A lot of digital ink has been spilled on how cavitation has been revolutionizing the food industry in plain sight over the last few years.
What exactly is this process? How has it been changing food for the better?
If you’ve never heard of this and you want to know more about what it is and what it means for the food sector, then you’ll definitely want to keep reading.
What is Cavitation?
Physics.org states that cavitation refers to the process that occurs “when the pressure in a liquid suddenly drops”. The site then goes on to explain that when liquid is pushed before it has time to react, the end result is typically a gas bubble or an otherwise noted low pressure area.
In nature, the mantis shrimp is a species that actually uses cavitation to kill prey. Surprisingly, it’s not normally the heat that does the prey in, although cavitation bubbles are capable of reaching temperatures hotter than the surface of the sun, but from the shockwaves that come from the collapse of the bubble.
From the outside looking in, killer shrimp and engine propellers shouldn’t have much in common with food industry technology, but that’s what makes it so surprising to many that the food industry, of all places, would be one of the first to begin utilizing cavitation.
Cavitation’s Use in the Food Industry
Although beer has largely taken over the headlines, cavitation has been applied to a range of uses in preparing food such as:
- egg pasteurization
- beer brewing
- pet food processing
What’s notable is that the cavitation methods can be broadly divided into two types: ultrasound, which relies on soundwaves and is often used to break down solids, and the hydrodynamic technology which appears to export heat primarily.
Regardless of the differences in methodology, the key similarity here is that the technology is successful because it is taking the known properties of cavitation and then using those to make the processes already developed by a given industry more effective.
Are There Advantages to Using Cavitation in the Food Industry?
If the industry is for the most part simply borrowing cavitation to do what it’s always done, are there really any benefits to this new technology?
The answer is yes. There are at least three benefits to using this that are sure to compel the continued growth of this technology.
- Faster Processing
- More Flavor and Taste in Food
- A Safer Final Product
Companies using cavitation have been able to dramatically reduce their processing times.
In the case of at least Cabarrus, a brewing company named in an article from NPR, it was able to use cavitation to reduce processing times by 80%.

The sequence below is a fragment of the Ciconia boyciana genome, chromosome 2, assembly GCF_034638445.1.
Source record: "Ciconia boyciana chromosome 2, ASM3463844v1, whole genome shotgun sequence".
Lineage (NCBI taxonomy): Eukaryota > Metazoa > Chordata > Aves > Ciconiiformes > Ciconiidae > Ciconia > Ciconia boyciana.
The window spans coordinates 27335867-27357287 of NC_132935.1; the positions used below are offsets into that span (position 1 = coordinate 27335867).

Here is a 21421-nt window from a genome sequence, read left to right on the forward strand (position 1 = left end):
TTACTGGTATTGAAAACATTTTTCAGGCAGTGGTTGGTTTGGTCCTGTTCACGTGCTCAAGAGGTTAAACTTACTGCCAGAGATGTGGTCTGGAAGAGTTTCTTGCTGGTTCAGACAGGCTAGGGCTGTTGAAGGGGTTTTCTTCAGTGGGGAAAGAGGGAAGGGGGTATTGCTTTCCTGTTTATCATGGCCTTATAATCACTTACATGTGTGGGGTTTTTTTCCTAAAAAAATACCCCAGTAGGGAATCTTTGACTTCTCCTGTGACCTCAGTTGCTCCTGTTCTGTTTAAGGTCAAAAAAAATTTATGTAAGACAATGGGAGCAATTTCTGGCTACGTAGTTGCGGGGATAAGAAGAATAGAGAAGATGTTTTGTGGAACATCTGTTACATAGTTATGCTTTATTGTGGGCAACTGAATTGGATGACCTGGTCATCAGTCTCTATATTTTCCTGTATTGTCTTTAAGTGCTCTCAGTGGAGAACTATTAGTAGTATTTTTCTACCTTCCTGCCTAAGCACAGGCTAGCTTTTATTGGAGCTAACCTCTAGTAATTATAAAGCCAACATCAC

Since companies have the option of fine-tuning the machines as needed, this is especially useful.
The constant bubbles that are forming and collapsing in the process make it capable of breaking different components down while also doing a more thorough job of mixing ingredients.
In beer, for instance, they found that cavitation was able to convert more barley into brewing sugar which had the net effect of dramatically improving the flavor.
Similarly, while you would expect the dairy industry to primarily utilize cavitation for pasteurization, yogurt, for instance, was able to successfully use it to create a fuller and more flavorful texture.
From the standpoint of sales via customer experience alone, it’s not hard to see why businesses are turning to this type of technology more.
With many foods, such as with milk or perhaps eggs, there’s traditionally been a trade-off at times between the safety of the food and the taste.
Going back to the example of eggs, pasteurization was a balancing act with too much heat resulting in a partially-cooked yolk while not enough heat could raise questions about the integrity of that pasteurized batch.
The thoroughness of cavitation-based technology when applied to food processing means that it’s more capable of evenly killing bacteria and making food safe to eat without straining the machinery or anything of that nature.
Although science has known about cavitation for well over 250 years, harnessing its power for own use is a new development and that’s what makes the use of cavitation in the food industry so remarkable.
As the market continues to mature and new applications are discovered, don’t be surprised if this technology becomes more popular in other sectors as well.
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